The above is a question most insurance lawyers will ask themselves when investigating a case.
An insurance company cannot escape liability by showing that it did not authorize the specific wrongful act. This is made clear in two Texas Supreme Court opinions. One is styled, Celtic Life Insurance Co. v. Coats, and it was issued in 1994. The other is styled, Royal Globe Insurance Co. v. Bar Consultants, Inc., issued in 1979.
As the Celtic court stated:
In determining a principal’s vicarious liability, the proper question is not whether the principle authorized the specific wrongful act; if that were the case, principals would seldom be liable for their agents’ misconduct. Rather, the proper inquiry is whether the agent was acting withing the scope of the agency relationship at the time of the act … The misrepresentation in the present case was made in the course of explaining the terms of the policy — a task the jury specifically found to be within the scope of the agent’s authority. Thus, Celtic cannot escape liability on the basis that it did not authorize particular representations concerning the policy.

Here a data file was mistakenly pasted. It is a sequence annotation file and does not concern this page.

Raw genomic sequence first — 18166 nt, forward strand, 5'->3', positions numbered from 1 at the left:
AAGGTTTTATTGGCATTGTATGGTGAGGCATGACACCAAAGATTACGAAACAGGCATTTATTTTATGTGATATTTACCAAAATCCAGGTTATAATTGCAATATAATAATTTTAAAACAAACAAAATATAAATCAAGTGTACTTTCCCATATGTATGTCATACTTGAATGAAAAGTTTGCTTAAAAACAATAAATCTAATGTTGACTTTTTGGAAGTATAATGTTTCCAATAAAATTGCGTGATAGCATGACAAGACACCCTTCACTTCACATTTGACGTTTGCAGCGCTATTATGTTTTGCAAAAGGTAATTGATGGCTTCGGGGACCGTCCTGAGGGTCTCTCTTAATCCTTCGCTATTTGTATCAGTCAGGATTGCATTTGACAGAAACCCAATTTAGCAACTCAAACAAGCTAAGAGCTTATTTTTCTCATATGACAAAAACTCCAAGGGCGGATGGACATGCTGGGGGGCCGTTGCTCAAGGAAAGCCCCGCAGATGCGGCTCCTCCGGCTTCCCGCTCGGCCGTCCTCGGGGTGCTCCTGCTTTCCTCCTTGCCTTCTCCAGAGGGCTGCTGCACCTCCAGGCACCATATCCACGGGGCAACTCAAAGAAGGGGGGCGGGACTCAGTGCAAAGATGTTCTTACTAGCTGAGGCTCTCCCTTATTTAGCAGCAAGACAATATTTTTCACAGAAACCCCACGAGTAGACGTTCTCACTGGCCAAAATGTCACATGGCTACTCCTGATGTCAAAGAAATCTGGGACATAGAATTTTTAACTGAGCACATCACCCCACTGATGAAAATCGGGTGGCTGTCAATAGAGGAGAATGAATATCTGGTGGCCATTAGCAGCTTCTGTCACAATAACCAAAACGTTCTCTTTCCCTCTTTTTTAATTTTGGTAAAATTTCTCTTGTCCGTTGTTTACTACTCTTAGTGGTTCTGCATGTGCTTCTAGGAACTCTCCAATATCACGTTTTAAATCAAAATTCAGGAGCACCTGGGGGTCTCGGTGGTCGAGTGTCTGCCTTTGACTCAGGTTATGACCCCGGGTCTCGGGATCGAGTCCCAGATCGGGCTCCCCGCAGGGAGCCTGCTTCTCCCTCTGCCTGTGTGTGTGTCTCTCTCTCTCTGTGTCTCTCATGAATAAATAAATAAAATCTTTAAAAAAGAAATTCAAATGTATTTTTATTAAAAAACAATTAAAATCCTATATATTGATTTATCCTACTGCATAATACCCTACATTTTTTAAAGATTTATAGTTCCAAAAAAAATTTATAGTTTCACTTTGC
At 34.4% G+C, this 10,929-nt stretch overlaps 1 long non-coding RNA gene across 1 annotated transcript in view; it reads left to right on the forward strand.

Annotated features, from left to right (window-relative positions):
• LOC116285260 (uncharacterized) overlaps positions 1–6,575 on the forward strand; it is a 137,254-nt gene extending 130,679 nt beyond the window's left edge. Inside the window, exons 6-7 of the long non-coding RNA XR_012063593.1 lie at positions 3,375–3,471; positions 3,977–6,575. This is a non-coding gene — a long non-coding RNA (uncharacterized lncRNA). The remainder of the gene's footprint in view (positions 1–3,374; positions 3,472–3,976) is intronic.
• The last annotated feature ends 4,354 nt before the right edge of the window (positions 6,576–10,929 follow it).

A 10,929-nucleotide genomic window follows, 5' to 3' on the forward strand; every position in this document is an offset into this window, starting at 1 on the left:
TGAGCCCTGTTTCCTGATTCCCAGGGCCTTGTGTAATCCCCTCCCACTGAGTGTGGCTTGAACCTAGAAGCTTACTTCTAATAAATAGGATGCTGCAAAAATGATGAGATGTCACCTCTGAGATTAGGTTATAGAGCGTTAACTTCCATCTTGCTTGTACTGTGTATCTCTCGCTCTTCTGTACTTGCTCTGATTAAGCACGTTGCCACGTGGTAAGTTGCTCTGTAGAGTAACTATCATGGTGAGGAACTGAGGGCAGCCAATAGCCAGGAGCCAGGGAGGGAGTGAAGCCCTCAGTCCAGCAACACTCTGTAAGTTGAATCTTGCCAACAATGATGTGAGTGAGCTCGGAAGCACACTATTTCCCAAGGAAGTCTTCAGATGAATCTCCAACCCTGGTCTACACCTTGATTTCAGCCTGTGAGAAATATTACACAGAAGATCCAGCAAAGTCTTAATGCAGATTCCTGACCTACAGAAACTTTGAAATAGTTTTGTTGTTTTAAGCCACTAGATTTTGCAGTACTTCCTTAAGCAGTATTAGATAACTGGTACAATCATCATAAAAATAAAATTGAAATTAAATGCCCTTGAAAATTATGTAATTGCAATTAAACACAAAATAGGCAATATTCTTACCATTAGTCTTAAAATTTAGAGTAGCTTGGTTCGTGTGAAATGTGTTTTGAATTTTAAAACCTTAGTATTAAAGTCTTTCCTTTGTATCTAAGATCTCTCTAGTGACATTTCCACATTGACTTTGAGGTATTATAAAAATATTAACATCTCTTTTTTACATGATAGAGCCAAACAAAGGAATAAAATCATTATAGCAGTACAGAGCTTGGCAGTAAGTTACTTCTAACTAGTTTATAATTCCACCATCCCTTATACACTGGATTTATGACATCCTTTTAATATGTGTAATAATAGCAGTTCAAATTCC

We all hope that legal issues ultimately make sense. As stated in the opinion, the Texas Supreme Court found that the jury finding was just and proper and upheld the decision. A reading of the statement above should also make good sense.